After the bombing, several posts of fake victims went viral. We look at the disturbing trend that keeps fooling social #media
The tweets usually go something like this.
My son was in the Manchester Arena today hes not picking up my call
Help my sister is missing in Munich, she was working in Mcdonalds when the shooting started
My sister was in Nice near the accident, please help, my mama is crying
The posts all have something in common they were all sent after an attack in a European country and were all fake. Attached to each was a picture of someone who wasnt at the scene; some werent even in the same country.
In the wake of the #Manchester attack, family members of people genuinely caught up in Monday nights terror searched desperately for news of their loved ones. Many turned to social media. Collages of the missing were created by people who wanted to help.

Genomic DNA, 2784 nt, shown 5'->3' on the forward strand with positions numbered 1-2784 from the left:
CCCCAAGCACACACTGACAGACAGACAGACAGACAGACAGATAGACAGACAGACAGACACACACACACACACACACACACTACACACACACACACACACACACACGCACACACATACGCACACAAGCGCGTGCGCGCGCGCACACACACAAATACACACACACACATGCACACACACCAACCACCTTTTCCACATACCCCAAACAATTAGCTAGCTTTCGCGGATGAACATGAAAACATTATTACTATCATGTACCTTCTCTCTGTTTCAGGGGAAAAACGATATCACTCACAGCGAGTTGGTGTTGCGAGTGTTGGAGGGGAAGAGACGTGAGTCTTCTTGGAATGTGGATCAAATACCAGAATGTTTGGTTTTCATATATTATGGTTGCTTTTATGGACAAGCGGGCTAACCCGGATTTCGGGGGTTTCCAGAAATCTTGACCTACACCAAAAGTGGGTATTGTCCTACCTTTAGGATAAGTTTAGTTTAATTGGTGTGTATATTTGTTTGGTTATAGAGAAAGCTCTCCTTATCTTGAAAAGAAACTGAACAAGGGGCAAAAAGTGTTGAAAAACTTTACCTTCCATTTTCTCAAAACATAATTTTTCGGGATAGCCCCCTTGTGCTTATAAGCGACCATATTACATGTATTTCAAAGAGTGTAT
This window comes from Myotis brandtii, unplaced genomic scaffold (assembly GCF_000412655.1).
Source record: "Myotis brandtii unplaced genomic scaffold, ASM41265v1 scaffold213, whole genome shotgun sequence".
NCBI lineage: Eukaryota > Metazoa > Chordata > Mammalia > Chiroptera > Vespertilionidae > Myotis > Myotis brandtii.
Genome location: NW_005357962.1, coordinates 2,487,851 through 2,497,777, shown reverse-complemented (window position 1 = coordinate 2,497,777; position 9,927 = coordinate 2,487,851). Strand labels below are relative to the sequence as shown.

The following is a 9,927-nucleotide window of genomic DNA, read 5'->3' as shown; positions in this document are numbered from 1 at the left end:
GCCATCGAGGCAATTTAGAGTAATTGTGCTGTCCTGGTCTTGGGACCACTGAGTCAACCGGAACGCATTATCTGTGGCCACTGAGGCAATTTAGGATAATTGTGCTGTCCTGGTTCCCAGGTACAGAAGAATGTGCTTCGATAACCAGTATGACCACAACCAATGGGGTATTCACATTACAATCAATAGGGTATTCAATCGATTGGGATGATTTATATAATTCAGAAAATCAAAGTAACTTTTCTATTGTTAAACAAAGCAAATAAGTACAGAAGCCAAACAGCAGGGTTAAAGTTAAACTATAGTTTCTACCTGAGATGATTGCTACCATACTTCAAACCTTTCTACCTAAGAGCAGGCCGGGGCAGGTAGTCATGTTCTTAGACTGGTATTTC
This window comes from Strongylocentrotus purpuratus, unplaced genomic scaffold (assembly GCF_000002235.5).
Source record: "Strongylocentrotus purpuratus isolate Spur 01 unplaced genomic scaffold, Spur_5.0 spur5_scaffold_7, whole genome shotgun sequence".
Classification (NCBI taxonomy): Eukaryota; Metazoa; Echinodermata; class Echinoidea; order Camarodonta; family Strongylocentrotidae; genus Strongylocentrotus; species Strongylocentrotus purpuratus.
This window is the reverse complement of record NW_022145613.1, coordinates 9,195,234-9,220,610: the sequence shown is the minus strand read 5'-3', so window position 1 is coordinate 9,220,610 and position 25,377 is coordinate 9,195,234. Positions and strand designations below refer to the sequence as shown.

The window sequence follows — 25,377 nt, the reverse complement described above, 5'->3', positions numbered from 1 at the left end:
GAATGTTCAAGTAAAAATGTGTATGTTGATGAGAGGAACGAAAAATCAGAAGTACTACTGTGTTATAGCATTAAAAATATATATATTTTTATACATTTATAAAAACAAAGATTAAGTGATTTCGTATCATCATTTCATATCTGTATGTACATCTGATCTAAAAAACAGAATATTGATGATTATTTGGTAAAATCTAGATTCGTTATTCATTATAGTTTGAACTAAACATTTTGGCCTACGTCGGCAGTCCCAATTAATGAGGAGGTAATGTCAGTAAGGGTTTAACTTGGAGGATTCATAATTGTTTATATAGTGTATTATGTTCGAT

But as their posts went viral, so did the hoaxes. And this time, some ended up being published by major news outlets in the media scramble which traditionally follows a terrorist attack.
I felt violated
Rachel Devine had just come out of surgery when she received a message from a friend asking if her daughter Gemma was OK. Someone had seen a post claiming she was at the concert.
This was strange, because Devine knew Gemma was not in Manchester; she was at her school in Melbourne, Australia.
I was actually recovering from surgery so unable to respond quickly, Devine said. I can only assume that in the rush to get the story, news producers found the image and plea for help and ran with it. Her face was all over the Daily Mail in their breaking coverage.
Gemmas picture was included in the collages of victims which Devine said she had seen everywhere, even on the Facebook pages of Australian breakfast TV shows.
Gemma was initially confused, as one can imagine, said Devine. She is only concerned about the people who were actually lost in the tragedy and their families, and that people understand that she had absolutely nothing to do with the false spread of her image.
Read more: http://www.theguardian.com/us